Automotive > Infotainment & Telematics Blog

Moovit on Over, Intel: Make Way for Parking

by Roger Lanctot | May 05, 2020

Moovit has long been the darling of Israel's transportation-obsessed startup community. The company has frequently, and appropriately, been compared to Waze for its public transportation information aggregation enhanced by crowd-sourced real-time updates.

While not an intuitively obvious acquisition for Intel and its previous acquisition partner Mobileye, it does position Mobileye for data rich smart city applications related to multi-modal transportation and routing. Like autonomous driving and advanced driver assist systems, public transportation is a mathematical challenge and an opportunity to build value.

In Intel, Moovit has found a pertner for its unicorn moment in the sun. Intel Corporation announced yesterday its $900M acquisition of Moovit ($840 million net of Intel Capital equity gain). The move instantly delivers Intel into the Mobility-as-a-Service (MaaS) market allowing it to tap into Moovit's 800 million users accessing its multi-modal transit application operating in 3,100 cities in 102 countries.

Intel notes: "Moovit combines information from public transit operators and authorities with live information from the user community to offer travelers a real-time picture of the best route for their journey. In the past 24 months, Moovit has achieved a seven-times increase in users. Moovit has also signed strategic partnership agreements with major ride-sharing operators and mobility ecosystem companies for analytics, routing, optimization and operations for MaaS.

"With this acquisition, Mobileye will be able to use Moovit’s large proprietary transportation dataset to optimize predictive technologies based on customer demand and traffic patterns, as well as tap into Moovit’s transit data repository of more than 7,500 key transit agencies and operators, and improve the consumer experience for more than 800 million users worldwide. Moovit’s consumer applications and user experience will continue under its own brand."

Intel's acquisition highlights the importance of large data challenges inherent to resolving the people moving processes of the future. The best news for both organizations is the apparently intractability of these challenges - as evidenced by the battle with traffic information. The public gets better and better traffic prediction solutions - but traffic itself just keeps getting worse.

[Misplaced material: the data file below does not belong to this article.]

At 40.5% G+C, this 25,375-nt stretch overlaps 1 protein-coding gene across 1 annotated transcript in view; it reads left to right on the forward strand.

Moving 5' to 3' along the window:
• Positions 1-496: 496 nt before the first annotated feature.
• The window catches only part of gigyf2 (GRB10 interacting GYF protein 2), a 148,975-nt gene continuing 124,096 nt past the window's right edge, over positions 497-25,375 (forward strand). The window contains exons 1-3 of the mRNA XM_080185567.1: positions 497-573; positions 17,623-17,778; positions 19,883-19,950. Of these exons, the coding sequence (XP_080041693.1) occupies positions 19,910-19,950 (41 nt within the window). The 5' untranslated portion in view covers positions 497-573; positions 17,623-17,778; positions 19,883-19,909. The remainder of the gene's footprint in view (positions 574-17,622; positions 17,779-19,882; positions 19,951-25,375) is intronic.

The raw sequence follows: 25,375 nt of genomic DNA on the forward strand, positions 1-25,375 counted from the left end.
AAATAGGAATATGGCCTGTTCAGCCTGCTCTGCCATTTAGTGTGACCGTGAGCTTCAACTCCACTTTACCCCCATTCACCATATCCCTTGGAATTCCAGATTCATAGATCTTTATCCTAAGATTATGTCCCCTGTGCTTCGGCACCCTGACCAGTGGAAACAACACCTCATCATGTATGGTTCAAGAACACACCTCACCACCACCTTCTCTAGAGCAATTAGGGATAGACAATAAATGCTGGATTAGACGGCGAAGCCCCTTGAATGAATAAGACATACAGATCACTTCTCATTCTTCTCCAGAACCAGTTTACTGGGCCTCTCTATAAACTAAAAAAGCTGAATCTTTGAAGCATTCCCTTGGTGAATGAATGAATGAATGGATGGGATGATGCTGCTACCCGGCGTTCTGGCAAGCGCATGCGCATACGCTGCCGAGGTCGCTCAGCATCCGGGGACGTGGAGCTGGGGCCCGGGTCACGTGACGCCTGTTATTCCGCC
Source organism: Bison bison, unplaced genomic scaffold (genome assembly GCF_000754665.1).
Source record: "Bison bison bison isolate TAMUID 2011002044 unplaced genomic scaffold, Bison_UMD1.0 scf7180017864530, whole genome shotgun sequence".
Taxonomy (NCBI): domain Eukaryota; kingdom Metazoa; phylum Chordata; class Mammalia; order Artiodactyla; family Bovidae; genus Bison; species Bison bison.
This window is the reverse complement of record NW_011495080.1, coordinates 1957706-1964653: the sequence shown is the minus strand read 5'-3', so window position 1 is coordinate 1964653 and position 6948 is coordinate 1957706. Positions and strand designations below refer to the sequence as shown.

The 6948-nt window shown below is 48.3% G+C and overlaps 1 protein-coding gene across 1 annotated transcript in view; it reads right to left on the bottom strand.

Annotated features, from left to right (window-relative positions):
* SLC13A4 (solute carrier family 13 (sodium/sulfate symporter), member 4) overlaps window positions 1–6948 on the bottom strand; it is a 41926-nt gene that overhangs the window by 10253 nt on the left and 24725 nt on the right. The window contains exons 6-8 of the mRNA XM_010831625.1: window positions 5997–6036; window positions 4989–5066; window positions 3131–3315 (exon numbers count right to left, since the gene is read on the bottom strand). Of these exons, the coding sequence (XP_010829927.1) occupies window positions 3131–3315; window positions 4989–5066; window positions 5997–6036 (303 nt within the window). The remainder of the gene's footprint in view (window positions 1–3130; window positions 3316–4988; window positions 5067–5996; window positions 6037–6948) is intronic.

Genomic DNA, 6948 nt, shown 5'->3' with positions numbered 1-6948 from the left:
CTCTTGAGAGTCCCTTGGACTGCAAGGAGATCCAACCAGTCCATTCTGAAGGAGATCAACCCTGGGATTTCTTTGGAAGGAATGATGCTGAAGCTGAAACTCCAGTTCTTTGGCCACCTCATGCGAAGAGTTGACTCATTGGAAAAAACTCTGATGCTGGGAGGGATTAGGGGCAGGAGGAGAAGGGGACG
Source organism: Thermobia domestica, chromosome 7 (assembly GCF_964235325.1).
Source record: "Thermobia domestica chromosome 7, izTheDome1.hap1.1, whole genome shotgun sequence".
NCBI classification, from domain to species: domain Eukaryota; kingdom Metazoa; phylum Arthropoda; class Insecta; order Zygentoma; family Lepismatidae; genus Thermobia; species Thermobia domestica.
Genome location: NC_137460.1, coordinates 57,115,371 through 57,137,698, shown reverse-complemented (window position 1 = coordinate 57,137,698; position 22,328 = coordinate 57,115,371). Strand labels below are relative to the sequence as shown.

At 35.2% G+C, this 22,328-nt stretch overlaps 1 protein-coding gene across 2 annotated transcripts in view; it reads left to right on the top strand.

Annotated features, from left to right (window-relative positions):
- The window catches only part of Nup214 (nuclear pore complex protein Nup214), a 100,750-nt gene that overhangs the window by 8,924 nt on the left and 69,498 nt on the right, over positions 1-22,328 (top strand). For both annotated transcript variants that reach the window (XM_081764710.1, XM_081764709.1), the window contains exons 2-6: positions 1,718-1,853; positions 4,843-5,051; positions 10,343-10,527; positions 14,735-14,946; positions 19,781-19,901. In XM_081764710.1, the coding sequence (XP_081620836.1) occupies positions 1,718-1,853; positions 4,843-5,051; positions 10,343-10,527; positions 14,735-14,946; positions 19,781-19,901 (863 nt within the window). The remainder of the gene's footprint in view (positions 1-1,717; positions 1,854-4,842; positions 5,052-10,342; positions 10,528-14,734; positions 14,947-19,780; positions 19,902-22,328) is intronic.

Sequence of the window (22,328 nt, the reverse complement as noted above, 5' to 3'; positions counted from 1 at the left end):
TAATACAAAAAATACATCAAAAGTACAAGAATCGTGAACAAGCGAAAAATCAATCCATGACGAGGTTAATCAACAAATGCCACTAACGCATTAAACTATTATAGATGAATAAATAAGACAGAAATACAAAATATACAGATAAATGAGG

Looking across the landscape of a transportation market decimated by pandemic lockdowns and the absence of pedestrians and vehicles, it is worthwhile, at this time to consider what's next. What is the next big transportation technology roll-up opportunity? Could the timing - during the COVID-19 crisis - create yet another acquisition or investment opportunity comparable to Intel-Moovit?

The last remaining data-centric proposition facing transportation executives and touching nearly every facet of the market worldwide is parking. Like traffic and public transit, parking has resisted aggregation, analysis, prediction, or a perfect solution.

The range of variables for parking represents a compelling prospect and includes on-street vs. off-street, rates, availability, location, hours, and regulations. Parkopedia tracks 80 variables on its parking platform.

Parkopedia is not alone. The number and variety of companies taking on the task is daunting: AirportParkingReservations, BestParking, Honk, FlashParking, Justbooked, MPLS Parking, ParKam, Parker, Parkify, ParKing, Parking Mate, Parking Panda, Parkd, ParkMe, Parknav, ParkNow, ParkWhiz, Polly, SpotAngels, SpotHero, and We Park.

In addition, consumers surveyed by Strategy Analytics around the world prioritize traffic, weather, and parking among prospective in-vehicle applications:

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In fact, parking has become something of a strategic obsession for car makers. In a time of impenetrable traffic, no car maker wants a car owner thinking twice about driving to a particular destination out of concernn for parking availability. As a result, parking has been prioritized by every car maker - including in dash parking reservations and payment systems.

For cities, too, parking has become a fulcrum of planning policy. Cities around the world are putting developers and transportation hubs on parking diets putting even more pressure on parking solution providers. Some planners are doing away with parking entirely as an utterly wasteful use of space.

Finally, it is the process of parking itself that gnaws at drivers. Whether parallel or backing in or head-in, parking a car is an annoying if not frightful prospect for many. In fact, automated parking, introduced in mass market vehicles more than 10 years ago, was the first automated driving application to be overcome - after cruise control.

In this context, Parkopedia presents an intriguing prospect for companies kicking tires in the parking space. Not only has Parkopedia introduced a global parking information platform encompassing both on-street and off-street parking - the company is leading the development of automated valet parking for parking garages. Just imagine leaving your car at the entrance to the garage without having to drive in perpendicular circles.

Intel's Moovit acquisition is the news of the day and promises powerful new value propositions for Mobileye's emerging transportation data platform. But parking is the next big thing and the iron is hot.

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